BEDOPS bedmap tool usage
Entering edit mode
4.9 years ago
bioinfo456 ▴ 150

How is the mean of signal intensity being calculated in a context where the first snippet is reference bed file and the second is the map bed file?

First snippet

chr1    1067800 1069801
chr1    1129419 1131420
chr1    1129716 1131717
chr1    1131195 1133196
chr1    1131481 1133482
chr1    1132502 1134503
chr1    1132965 1134966
chr1    1133221 1135222
chr1    1136117 1138118
chr1    1136870 1138871

Second snippet

chr1    777667  778084  Rank_36817  5.15510
chr1    819849  820212  Rank_107033 3.86633
chr1    823366  823645  Rank_201032 2.61252
chr1    825522  826055  Rank_83146  4.18852
chr1    829517  829733  Rank_177209 3.22194
chr1    905386  905631  Rank_206299 2.75724
chr1    906392  906695  Rank_115312 3.50921
chr1    920392  921210  Rank_19919  4.81348
chr1    921271  921830  Rank_53292  3.67739
chr1    923107  923763  Rank_23351  5.48918

To be more specific, is it alright to use bedmap in the context where the ranges are not continuous? If so, how exactly is the mean being calculated?


bedops bedmap dna sequence • 3.0k views
Entering edit mode
4.9 years ago

In the case of your two snippets, NANs will be returned because there are no overlaps between elements in the reference and map sets.

More generally, however, the --mean operator is simply applied on the score data in map elements, without consideration for the length of the overlapping elements.

Consider the following ad-hoc example reference.bed:

chr1    100     200
chr1    200     300
chr1    300     400

And the example map.bed with two elements, one which is 15 bases long, and another 30 bases:

chr1    120 135 .   100
chr1    150 180 .   50

We can use --mean with --echo-map-score to clearly show how the statistic is calculated:

$ bedmap --echo --mean --echo-map-score ref.bed map.bed
chr1    100 200|75.000000|100.000000;50.000000
chr1    200 300|NAN|
chr1    300 400|NAN|

There are two scores reported back over the reference element chr1:100-200, which are 100 and 50, referring back to the elements in the map set. The average ("arithmetic mean") of those two scores is 75. The lengths of overlaps are not used to calculate the statistic.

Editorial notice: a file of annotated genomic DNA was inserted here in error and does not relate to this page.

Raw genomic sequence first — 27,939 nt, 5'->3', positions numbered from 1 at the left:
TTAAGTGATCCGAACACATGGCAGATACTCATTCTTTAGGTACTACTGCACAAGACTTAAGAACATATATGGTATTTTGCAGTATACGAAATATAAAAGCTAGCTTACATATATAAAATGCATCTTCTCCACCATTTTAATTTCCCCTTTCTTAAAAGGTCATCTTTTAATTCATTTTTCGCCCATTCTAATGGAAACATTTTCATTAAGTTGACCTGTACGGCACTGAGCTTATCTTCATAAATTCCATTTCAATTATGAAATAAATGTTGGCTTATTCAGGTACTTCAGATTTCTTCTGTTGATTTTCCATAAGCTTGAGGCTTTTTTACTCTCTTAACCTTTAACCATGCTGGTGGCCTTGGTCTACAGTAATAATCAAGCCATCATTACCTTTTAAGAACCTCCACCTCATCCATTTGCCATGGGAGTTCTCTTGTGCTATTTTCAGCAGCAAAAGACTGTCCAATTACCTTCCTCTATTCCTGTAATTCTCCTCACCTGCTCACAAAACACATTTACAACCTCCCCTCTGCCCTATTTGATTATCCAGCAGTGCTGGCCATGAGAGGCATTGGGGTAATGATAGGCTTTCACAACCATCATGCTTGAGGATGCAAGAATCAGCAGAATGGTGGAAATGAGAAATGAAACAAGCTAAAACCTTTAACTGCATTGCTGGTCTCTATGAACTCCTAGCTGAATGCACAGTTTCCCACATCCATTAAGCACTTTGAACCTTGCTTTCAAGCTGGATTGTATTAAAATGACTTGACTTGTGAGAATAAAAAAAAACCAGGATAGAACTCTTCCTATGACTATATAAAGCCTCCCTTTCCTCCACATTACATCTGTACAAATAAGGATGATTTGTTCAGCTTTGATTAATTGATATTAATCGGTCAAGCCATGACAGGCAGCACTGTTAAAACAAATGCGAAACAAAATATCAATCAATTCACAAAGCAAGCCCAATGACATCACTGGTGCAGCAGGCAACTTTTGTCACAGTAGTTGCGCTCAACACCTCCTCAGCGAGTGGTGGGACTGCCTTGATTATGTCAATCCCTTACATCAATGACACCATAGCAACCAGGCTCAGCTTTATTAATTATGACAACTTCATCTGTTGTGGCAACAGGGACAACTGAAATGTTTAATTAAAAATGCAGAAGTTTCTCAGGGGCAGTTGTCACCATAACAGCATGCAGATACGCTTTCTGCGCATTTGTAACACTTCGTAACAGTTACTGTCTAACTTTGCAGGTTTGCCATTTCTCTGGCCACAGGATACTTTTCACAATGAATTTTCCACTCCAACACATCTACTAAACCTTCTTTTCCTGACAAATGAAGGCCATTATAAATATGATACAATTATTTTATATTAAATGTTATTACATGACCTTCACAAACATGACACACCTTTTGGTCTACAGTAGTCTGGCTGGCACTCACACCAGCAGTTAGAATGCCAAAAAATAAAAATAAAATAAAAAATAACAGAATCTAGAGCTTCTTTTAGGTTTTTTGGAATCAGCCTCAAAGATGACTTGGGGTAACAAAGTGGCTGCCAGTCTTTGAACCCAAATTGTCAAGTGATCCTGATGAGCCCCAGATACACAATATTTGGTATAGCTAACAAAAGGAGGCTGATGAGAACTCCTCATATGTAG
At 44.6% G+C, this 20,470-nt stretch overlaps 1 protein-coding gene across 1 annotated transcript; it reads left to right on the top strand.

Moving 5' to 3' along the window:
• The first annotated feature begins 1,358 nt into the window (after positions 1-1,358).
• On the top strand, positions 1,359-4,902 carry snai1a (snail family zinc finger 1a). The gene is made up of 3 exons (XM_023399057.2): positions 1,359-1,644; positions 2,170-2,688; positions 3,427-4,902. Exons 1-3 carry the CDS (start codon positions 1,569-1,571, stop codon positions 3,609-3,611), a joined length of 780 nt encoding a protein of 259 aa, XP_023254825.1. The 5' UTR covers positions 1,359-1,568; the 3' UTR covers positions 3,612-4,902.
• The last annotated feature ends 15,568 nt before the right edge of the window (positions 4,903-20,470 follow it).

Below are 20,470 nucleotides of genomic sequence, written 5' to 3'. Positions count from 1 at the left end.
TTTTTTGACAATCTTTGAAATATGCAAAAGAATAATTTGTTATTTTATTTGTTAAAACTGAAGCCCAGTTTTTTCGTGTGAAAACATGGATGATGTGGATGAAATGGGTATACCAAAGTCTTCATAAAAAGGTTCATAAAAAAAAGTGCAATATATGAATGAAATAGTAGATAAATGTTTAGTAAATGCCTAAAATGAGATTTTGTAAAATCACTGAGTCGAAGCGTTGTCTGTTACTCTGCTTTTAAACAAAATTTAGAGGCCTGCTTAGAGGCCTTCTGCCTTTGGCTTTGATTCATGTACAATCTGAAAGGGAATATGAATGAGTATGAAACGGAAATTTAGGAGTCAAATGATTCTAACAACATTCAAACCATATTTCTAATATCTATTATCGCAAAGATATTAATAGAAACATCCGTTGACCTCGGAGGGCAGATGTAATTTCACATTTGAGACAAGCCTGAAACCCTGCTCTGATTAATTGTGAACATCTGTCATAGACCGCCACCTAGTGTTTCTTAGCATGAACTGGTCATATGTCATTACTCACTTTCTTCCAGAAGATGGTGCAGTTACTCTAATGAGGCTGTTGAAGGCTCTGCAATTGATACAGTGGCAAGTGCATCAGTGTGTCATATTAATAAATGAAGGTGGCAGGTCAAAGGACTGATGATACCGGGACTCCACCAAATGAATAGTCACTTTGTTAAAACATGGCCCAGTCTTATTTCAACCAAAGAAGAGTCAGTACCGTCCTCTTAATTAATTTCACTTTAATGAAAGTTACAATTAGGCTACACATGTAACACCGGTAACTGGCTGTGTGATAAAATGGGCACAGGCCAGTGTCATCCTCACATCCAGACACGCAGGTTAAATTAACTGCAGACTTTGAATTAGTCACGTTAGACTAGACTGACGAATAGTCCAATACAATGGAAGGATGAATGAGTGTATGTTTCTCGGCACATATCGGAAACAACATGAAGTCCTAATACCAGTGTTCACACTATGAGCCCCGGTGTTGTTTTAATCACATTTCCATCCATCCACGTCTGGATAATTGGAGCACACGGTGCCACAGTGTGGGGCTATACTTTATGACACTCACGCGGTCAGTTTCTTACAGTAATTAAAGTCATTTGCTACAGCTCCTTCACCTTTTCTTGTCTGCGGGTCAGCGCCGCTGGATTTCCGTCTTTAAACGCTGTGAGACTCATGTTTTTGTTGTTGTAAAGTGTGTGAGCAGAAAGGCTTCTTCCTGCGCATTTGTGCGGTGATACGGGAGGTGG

The other two reference elements report a mean of NAN, as there are no elements in map.bed that overlap those reference elements. You can use --skip-unmapped to limit the result to only include reporting statistics where there are overlaps:

$ bedmap --skip-unmapped --echo --mean ref.bed map.bed
chr1    100 200|75.000000

If you need to take overlap length into account, one approach is to use the --wmean option to apply a weighted arithmetic mean ("weighted mean").

Weights are derived from the extent of overlap of a map element with the reference element, relative to the overlaps of other map elements.

Let's go back to the demo, adding the --wmean operator:

$ bedmap --echo --mean --wmean --echo-map-score ref.bed map.bed
chr1    100 200|75.000000|66.666667|100.000000;50.000000
chr1    200 300|NAN|NAN|
chr1    300 400|NAN|NAN|

The first reference element returns a weighted mean of 66.667. The other two reference elements return unweighted and weighted arithmetic means of NANs (as expected).

If we go back to the lengths of overlaps between map and reference elements, we have a 15-base overlap with a score of 100, and a 30-base overlap with a score of 50.

The 30-base overlap is twice as long as the 15-base overlap, so the 30-base score is given twice the "weight" of the 15-base score:

(100 + 2*50) / (1 + 2*(1)) = (100 + 50 + 50) / 3 = 66.667

See --help for a brief description of this option, as well as other statistics (--median, --stdev, --min, --max, etc.).

The correct statistic to use will, of course, depend on your input sets, the signal you are measuring, and whether you need to account for the length of overlaps between reference and map sets.

Another option is to chop up the map and reference sets into bins of equal size, and to interpolate or "zero" signal in the map set, where there are gaps. Tools like bedops --chop and awk can help here. The goal of using bins of equal size, regardless of the original element lengths, would be to have the mean signal (or whatever statistic) over all reference elements be calculated from vectors of equal lengths.

These and other normalization approaches can be useful for making sure that a calculated statistic doesn't unnecessarily derive from bias to one or more subsets, but this depends what you're trying to measure, ultimately.

Entering edit mode

Thanks a lot for such detailed explanation :).


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